A Guide to Organizational Change Management for Leaders

Organizational change management scene powerpoint.

Nearly 7 in 10 business leaders have experienced at least one corporate crisis in the past 5 years — with the average number of crises, handled by them being three. And that’s even before 2020 has rolled it. So it only makes sense why business leaders today are increasingly focused on getting better at organizational change management. 

What is Change Management?

SHRM defines change management the following way:  

Change management is the systematic approach and application of knowledge, tools, and resources to deal with change. 

In essence, the purpose of change management is to determine, structure, manage, and execute any initiative that would challenge the current status quo. The change management process includes multiple steps and structural elements, aimed at ensuring that:

  • The organization can adapt/react to the changes, prompted by external conditions (e.g. market turbulence). 
  • The people, employed by the company, can go along with the proposed internal changes, prompted either by an internal or external need. 

Change management is a cross-functional action, leaders pursue when they want to drive sustainable transformations and effective decision making across their organization with minimal resistance and disruption.

What is Organizational Change Management?

Organizational change management is a more narrow scope of action, aimed at altering how the organization operates. Organizational change can assume improvements in the company’s culture, standard operational procedures, service or technology portfolios.  

Effective Change Management PowerPoint Templates

The need for organizational change can be prompted by different factors such as:

  • A slow rate of innovation
  • Low operational efficiency
  • Shift to another business model (e.g. from sales-led to product-led growth). 

Why is change important? The global pandemic is a good illustration. Agile companies, capable of pivoting and driving organizational changes fast (and effectively), ended up among the market movers. Whereas more reluctant or ineffective companies are still struggling to shake off the disruptive impact of COVID-19 on their operations. 

Certainly, a ‘swan’ event such as the global pandemic is a more rare case of organizational change. Far more frequently, businesses introduce a change management policy as a response to the following types of changes:

Adaptive changes — small-scale, incremental changes leaders pursue as the company’s needs and priorities evolve. In most cases, such changes are slight adjustments to existing processes, planned out in advance along with other initiatives on the annual/monthly agendas. These may apply only to certain people, processes, or tech, rather than the company as a whole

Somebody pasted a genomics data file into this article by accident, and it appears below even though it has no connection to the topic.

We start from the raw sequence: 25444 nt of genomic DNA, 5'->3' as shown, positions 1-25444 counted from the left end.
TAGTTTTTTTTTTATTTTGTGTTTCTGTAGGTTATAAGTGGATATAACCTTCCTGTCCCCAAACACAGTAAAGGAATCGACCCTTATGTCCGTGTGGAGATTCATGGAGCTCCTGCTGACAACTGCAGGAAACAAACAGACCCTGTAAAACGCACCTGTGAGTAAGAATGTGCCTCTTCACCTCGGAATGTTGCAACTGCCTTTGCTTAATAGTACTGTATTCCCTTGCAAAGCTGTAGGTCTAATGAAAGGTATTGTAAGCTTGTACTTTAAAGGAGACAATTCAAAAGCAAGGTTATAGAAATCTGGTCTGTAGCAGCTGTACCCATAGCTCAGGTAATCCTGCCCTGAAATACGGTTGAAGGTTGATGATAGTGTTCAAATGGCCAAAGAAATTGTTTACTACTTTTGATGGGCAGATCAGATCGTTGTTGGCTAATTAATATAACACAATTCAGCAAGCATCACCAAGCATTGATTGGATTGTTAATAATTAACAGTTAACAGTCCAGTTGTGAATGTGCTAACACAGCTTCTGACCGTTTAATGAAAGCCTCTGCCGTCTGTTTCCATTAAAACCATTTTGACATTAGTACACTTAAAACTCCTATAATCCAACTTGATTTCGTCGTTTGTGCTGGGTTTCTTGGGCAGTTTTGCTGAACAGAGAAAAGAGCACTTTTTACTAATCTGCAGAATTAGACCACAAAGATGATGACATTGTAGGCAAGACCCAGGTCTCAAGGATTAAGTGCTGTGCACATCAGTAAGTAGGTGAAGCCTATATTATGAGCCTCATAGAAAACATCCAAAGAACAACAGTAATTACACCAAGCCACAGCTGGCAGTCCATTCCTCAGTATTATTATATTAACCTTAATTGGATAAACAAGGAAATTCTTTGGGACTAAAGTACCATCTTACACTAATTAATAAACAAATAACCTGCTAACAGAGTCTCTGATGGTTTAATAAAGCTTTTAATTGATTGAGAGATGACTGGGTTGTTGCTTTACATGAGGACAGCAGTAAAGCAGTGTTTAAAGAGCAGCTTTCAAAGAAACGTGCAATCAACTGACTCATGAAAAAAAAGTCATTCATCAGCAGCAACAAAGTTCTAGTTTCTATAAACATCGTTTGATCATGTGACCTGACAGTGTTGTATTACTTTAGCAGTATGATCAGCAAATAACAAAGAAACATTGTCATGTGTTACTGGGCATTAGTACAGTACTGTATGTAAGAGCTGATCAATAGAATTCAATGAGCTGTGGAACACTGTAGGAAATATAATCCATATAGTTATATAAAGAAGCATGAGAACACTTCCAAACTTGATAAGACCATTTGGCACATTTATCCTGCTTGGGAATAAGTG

Transformational changes — large-scale, radical initiatives, involving multi-vector transformations. For example, a shift in the company vision can require changes in the product portfolio, management, team structure, and business processes. 

Due to the sweeping scale and vast impact, transformational changes required careful orchestration. Typically, such organizational change management strategies are put in place as a response to a major shift in market conditions, a disruption in the supply chain, or another major event. 

Transitional changes — a group of ‘sub-changes’ aimed at taking the company from its current state towards the desired to-be to solve a particular issue. For example, after M&A the parent company will develop a change management plan, aimed at aligning operations within the purchased asset with the rest of the organization.

Types of Organizational Changes ppt template

Organizational Change Examples

  • Implementation of new technology or digital transformations 
  • M&A activity, company group consolidation 
  • Change in company leadership and strategic priorities 
  • Change in organizational culture 

Popular Change Management Models: Overview

Old habits die hard. We are reluctant to change our usual ways, especially when the request for change is imposed on us (rather than manifests internally). That’s why formal change management techniques exist in the first place. They facilitate a paced and non-disruptive introduction of new practices, address resistance, and minimize turbulence, experienced during the change period. 

But given that change comes in different shapes (and manifests as a response to different stressors), there is a range of change management tools leaders can leverage.

Kotter’s Change Management Theory

kotter's 8 steps change management model
Kotter’s 8 Step Model Template for PowerPoint by SlideModel

Dr. John Kotter, an author, and professor of Leadership at the Harvard Business School developed an 8-step framework for leading change. Each of the proposed change management steps is aimed at mobilizing the people around the purpose of change, getting a unified buy-in, and ensuring fast-paced action. 

McKinsey 7-S Framework 

mckinsey powerpoint template
McKinsey 7S Diagram for PowerPoint by SlideModel

This change management model identifies 7 strategic areas, companies need to focus on in order to sustainably transform. These include: 

  • Strategy – a step-by-step roadmap for executing proposed changes. 
  • Structure – the company’s current structure and desired future state of it. 
  • Systems – new systems that will be required to support new operations. 
  • Shared values – core values and main principles that the company adheres to. 
  • Style – approach in which the change is adopted.
  • Staff – current workforce composition and new roles that will become in demand. 
  • Skills – Competencies, possessed by the current workforce.

ADKAR model

ADKAR is an acronym for awareness, desire, knowledge, ability, and reinforcement — the five main components of effective change management, according to Jeff Hiatt. This model provides a great framework for formalizing the scope of change and identifying ways to support the employees during the transition. 

ADKAR Change Management PPT Template
ADKAR Change Management PowerPoint Template by SlideModel

Lewin’s Change Management Model

This model focuses on helping leaders pursue stages in three phases:

  • Unfreeze — a prep stage, aimed at ‘activating’ employees to make them more receptive to the imposed changes. 
  • Change — the active phase where change is introduced.